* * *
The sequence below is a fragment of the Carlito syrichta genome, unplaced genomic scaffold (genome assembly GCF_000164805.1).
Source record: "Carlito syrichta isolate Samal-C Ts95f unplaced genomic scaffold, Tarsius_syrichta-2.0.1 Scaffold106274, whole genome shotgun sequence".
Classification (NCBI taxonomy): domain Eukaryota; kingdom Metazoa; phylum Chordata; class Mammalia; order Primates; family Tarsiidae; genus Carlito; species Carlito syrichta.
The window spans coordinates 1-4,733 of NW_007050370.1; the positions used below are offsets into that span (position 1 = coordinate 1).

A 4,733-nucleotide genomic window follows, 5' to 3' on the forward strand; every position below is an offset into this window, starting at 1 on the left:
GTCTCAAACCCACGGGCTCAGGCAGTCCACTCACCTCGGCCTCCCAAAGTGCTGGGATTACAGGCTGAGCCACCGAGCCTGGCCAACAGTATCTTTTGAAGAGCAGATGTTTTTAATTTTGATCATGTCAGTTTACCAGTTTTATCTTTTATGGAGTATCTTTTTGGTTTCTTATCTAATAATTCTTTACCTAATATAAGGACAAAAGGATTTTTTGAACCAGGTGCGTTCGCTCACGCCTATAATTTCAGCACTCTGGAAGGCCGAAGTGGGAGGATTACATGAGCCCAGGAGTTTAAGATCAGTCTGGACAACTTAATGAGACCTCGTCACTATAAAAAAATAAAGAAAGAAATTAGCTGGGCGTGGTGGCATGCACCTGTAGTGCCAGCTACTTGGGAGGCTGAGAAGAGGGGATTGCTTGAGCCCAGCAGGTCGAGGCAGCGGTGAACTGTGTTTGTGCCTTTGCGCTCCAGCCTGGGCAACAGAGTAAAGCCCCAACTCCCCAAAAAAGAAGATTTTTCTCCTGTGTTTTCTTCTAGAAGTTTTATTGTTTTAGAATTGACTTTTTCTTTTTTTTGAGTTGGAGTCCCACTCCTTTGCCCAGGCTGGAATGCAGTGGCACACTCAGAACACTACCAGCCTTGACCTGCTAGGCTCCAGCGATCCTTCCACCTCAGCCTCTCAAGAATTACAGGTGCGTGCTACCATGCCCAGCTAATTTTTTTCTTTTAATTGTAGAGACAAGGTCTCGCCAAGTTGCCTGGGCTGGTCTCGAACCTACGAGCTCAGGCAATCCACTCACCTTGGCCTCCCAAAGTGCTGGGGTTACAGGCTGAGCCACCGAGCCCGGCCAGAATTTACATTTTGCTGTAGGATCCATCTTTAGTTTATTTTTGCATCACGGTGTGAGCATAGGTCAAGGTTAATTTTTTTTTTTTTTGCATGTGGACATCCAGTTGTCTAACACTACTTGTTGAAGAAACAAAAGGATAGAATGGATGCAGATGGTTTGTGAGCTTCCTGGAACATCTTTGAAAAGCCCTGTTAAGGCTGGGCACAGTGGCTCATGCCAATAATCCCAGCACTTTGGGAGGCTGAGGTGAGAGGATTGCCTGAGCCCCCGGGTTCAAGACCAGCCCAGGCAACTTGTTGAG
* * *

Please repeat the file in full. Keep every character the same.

The sequence below is a fragment of the Carlito syrichta genome, unplaced genomic scaffold (genome assembly GCF_000164805.1).
Source record: "Carlito syrichta isolate Samal-C Ts95f unplaced genomic scaffold, Tarsius_syrichta-2.0.1 Scaffold106274, whole genome shotgun sequence".
Classification (NCBI taxonomy): domain Eukaryota; kingdom Metazoa; phylum Chordata; class Mammalia; order Primates; family Tarsiidae; genus Carlito; species Carlito syrichta.
The window spans coordinates 1-4,733 of NW_007050370.1; the positions used below are offsets into that span (position 1 = coordinate 1).

A 4,733-nucleotide genomic window follows, 5' to 3' on the forward strand; every position below is an offset into this window, starting at 1 on the left:
GTCTCAAACCCACGGGCTCAGGCAGTCCACTCACCTCGGCCTCCCAAAGTGCTGGGATTACAGGCTGAGCCACCGAGCCTGGCCAACAGTATCTTTTGAAGAGCAGATGTTTTTAATTTTGATCATGTCAGTTTACCAGTTTTATCTTTTATGGAGTATCTTTTTGGTTTCTTATCTAATAATTCTTTACCTAATATAAGGACAAAAGGATTTTTTGAACCAGGTGCGTTCGCTCACGCCTATAATTTCAGCACTCTGGAAGGCCGAAGTGGGAGGATTACATGAGCCCAGGAGTTTAAGATCAGTCTGGACAACTTAATGAGACCTCGTCACTATAAAAAAATAAAGAAAGAAATTAGCTGGGCGTGGTGGCATGCACCTGTAGTGCCAGCTACTTGGGAGGCTGAGAAGAGGGGATTGCTTGAGCCCAGCAGGTCGAGGCAGCGGTGAACTGTGTTTGTGCCTTTGCGCTCCAGCCTGGGCAACAGAGTAAAGCCCCAACTCCCCAAAAAAGAAGATTTTTCTCCTGTGTTTTCTTCTAGAAGTTTTATTGTTTTAGAATTGACTTTTTCTTTTTTTTGAGTTGGAGTCCCACTCCTTTGCCCAGGCTGGAATGCAGTGGCACACTCAGAACACTACCAGCCTTGACCTGCTAGGCTCCAGCGATCCTTCCACCTCAGCCTCTCAAGAATTACAGGTGCGTGCTACCATGCCCAGCTAATTTTTTTCTTTTAATTGTAGAGACAAGGTCTCGCCAAGTTGCCTGGGCTGGTCTCGAACCTACGAGCTCAGGCAATCCACTCACCTTGGCCTCCCAAAGTGCTGGGGTTACAGGCTGAGCCACCGAGCCCGGCCAGAATTTACATTTTGCTGTAGGATCCATCTTTAGTTTATTTTTGCATCACGGTGTGAGCATAGGTCAAGGTTAATTTTTTTTTTTTTTGCATGTGGACATCCAGTTGTCTAACACTACTTGTTGAAGAAACAAAAGGATAGAATGGATGCAGATGGTTTGTGAGCTTCCTGGAACATCTTTGAAAAGCCCTGTTAAGGCTGGGCACAGTGGCTCATGCCAATAATCCCAGCACTTTGGGAGGCTGAGGTGAGAGGATTGCCTGAGCCCCCGGGTTCAAGACCAGCCCAGGCAACTTGTTGAG